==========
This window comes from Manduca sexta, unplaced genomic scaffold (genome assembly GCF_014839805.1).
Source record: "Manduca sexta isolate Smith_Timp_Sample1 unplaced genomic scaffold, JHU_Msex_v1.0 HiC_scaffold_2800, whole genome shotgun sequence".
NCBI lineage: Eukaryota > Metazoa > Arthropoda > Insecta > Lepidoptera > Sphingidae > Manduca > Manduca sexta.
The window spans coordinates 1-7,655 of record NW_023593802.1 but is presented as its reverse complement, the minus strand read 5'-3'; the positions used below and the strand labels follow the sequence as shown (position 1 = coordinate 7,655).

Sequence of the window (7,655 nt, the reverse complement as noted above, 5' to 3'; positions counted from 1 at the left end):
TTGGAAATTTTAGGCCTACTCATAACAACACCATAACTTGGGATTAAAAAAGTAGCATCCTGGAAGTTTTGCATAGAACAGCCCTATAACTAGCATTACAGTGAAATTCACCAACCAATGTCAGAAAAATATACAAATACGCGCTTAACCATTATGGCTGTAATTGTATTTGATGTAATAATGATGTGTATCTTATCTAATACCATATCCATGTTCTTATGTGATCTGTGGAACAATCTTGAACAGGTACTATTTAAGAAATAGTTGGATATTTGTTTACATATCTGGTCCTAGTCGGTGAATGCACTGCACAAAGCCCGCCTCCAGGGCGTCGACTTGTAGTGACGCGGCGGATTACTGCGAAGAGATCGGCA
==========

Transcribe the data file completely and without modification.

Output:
This window comes from Manduca sexta, unplaced genomic scaffold (genome assembly GCF_014839805.1).
Source record: "Manduca sexta isolate Smith_Timp_Sample1 unplaced genomic scaffold, JHU_Msex_v1.0 HiC_scaffold_2800, whole genome shotgun sequence".
NCBI lineage: Eukaryota > Metazoa > Arthropoda > Insecta > Lepidoptera > Sphingidae > Manduca > Manduca sexta.
The window spans coordinates 1-7,655 of record NW_023593802.1 but is presented as its reverse complement, the minus strand read 5'-3'; the positions used below and the strand labels follow the sequence as shown (position 1 = coordinate 7,655).

Sequence of the window (7,655 nt, the reverse complement as noted above, 5' to 3'; positions counted from 1 at the left end):
TTGGAAATTTTAGGCCTACTCATAACAACACCATAACTTGGGATTAAAAAAGTAGCATCCTGGAAGTTTTGCATAGAACAGCCCTATAACTAGCATTACAGTGAAATTCACCAACCAATGTCAGAAAAATATACAAATACGCGCTTAACCATTATGGCTGTAATTGTATTTGATGTAATAATGATGTGTATCTTATCTAATACCATATCCATGTTCTTATGTGATCTGTGGAACAATCTTGAACAGGTACTATTTAAGAAATAGTTGGATATTTGTTTACATATCTGGTCCTAGTCGGTGAATGCACTGCACAAAGCCCGCCTCCAGGGCGTCGACTTGTAGTGACGCGGCGGATTACTGCGAAGAGATCGGCA